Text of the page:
NASA Software

NASA recently reminded the public that it has a rather extensive library of software that is free to download and use:

NASA has released its 2017-2018 software catalog, which offers an extensive portfolio of software products for a wide variety of technical applications, all free of charge to the public, without any royalty or copyright fees.

Available in both hard copy and online, this third edition of the publication has contributions from all the agency’s centers on data processing/storage, business systems, operations, propulsion and aeronautics. It includes many of the tools NASA uses to explore space and broaden our understanding of the universe. A number of software packages are being presented for release for the first time. Each catalog entry is accompanied with a plain language description of what it does.

Adobe CS 5.5

Occasionally I need to re-download one piece of the larger Adobe Creative Suite, for which I have a license, but I don’t feel like either digging up my huge bundle or re-downloading that bundle. Thank you, Adobe, for having [a page that makes that possible](

gobe Productive

Going through some old file folders in my campus office, as I prepare sadly to return, I came across my *Gobe Family License* for [gobeProductive][]. How I loved that software, and my copy of ClarisWorks that preceded it. For those not familiar with either: they imagined a document-centric approach to document creation where you could deploy frames, or modules, of either word-processing, drawing, or spreadsheets. It was the reverse of how we do things and always seemed to fit the way I thought and worked better than the conventional office suite model.

*Alas, twas not to be.*


[Glassboard 2.0 is out.][ie] I didn’t know about Glassboard before this announcement. I have been using, and liking, [Minigroup][mg], quite a bit. On the surface, Glassboard feels more graphic-friendly than Minigroup, but I won’t say anything more until I have test driven it for a while.

[Glassboard][gb] is produced by Sepia Labs, a collaborative, or cooperative, between Brett Terpsta and a number of other folks. Terpstra was the original developer for [MarsEdit][me], an application on which I rely — I am writing this post in ME, for example. ME is now developed by Daniel Jalkut over at [Red Sweater Software][rs]. I have to say I like them both — Daniel, along with Dan Schrimpf the developer of [MacJournal][mj], has the most amazing knack for patience and generosity with his users, and that’s one (very good) reason why I buy every upgrade they produce — and I will look seriously at every new application they develop. I want to put money in their pockets and keep them around.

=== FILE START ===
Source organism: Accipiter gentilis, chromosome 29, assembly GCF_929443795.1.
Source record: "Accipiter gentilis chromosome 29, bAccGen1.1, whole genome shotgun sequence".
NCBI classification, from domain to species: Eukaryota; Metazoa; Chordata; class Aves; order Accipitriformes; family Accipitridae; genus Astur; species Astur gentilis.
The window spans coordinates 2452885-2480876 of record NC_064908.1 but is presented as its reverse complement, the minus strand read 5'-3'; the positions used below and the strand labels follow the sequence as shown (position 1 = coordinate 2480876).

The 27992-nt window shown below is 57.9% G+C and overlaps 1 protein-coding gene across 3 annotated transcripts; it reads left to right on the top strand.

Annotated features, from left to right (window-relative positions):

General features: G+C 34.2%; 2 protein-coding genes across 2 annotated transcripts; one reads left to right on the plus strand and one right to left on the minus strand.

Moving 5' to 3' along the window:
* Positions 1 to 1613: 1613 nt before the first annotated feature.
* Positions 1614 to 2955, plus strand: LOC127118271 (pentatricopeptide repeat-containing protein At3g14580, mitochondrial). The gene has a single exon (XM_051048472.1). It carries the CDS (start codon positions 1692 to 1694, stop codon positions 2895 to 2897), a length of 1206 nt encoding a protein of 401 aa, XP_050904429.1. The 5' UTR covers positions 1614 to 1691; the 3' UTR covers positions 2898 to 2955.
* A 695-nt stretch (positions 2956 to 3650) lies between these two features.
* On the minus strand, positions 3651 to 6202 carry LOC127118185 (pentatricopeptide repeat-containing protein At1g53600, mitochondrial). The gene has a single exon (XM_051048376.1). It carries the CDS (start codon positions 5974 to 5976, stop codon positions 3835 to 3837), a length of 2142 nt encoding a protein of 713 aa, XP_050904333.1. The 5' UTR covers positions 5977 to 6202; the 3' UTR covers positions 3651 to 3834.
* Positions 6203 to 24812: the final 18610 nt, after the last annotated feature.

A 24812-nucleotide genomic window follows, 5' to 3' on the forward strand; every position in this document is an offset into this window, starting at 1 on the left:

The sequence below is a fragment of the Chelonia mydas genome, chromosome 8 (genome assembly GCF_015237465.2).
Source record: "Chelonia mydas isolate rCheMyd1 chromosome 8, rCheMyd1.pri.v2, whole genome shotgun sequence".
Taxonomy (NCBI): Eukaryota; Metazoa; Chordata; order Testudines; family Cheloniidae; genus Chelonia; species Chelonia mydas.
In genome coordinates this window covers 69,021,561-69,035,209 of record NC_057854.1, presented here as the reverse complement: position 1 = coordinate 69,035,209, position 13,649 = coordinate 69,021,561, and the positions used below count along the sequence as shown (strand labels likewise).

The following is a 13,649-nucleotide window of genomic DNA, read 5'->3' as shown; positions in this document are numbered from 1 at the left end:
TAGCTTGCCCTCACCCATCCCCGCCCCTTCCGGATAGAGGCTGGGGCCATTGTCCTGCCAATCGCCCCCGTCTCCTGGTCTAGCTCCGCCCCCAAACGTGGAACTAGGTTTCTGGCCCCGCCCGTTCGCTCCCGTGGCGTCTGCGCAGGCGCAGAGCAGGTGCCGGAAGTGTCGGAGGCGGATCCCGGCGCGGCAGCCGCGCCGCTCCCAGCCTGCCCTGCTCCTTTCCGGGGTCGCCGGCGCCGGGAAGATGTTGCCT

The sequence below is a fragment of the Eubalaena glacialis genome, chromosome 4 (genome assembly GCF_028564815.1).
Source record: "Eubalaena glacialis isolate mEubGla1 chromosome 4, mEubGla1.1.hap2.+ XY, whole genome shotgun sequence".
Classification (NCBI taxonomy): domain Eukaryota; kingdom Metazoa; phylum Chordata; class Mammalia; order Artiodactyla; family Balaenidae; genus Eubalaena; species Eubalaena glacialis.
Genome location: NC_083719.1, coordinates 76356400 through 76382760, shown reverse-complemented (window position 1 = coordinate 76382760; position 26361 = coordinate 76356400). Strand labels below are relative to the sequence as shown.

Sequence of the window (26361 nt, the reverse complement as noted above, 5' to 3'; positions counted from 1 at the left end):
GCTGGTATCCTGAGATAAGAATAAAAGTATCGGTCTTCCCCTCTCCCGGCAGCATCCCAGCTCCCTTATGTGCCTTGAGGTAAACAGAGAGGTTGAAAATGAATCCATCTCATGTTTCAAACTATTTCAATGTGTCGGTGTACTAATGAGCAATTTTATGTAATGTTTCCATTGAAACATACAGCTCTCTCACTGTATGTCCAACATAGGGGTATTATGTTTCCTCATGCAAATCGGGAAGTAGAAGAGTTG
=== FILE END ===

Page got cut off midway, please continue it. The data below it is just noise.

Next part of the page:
My advice to friends, family, and students is to do the same. I don’t know why so many people want so much for free. I certainly can’t offer my own services for free — for the record, the bank isn’t interested in giving us our home for free, and so far both grocery stores and gas stations have not offered us their goods for free — and so I don’t see why I would expect others who are offering me real goods and services of real value to me to offer them to me for free. Far from it.

By the way, as long as I am mentioning products I use, as I work on my revision of an essay for the _Journal of Folklore Research_ and continue work on my book, I live inside [Scrivener][sc]. It’s *the* application for writers.


Check out this year’s Humble Bundle. (For those not in the know, the Humble Bundle is a collection of great games that are cross-platform and DRM free. Every year there’s at least one game in the bundle that makes it worthwhile, especially when the developers split the proceeds with charities.) Even if you don’t want to buy it, click the link and enjoy the promotional video. Terrible voice impressions done right.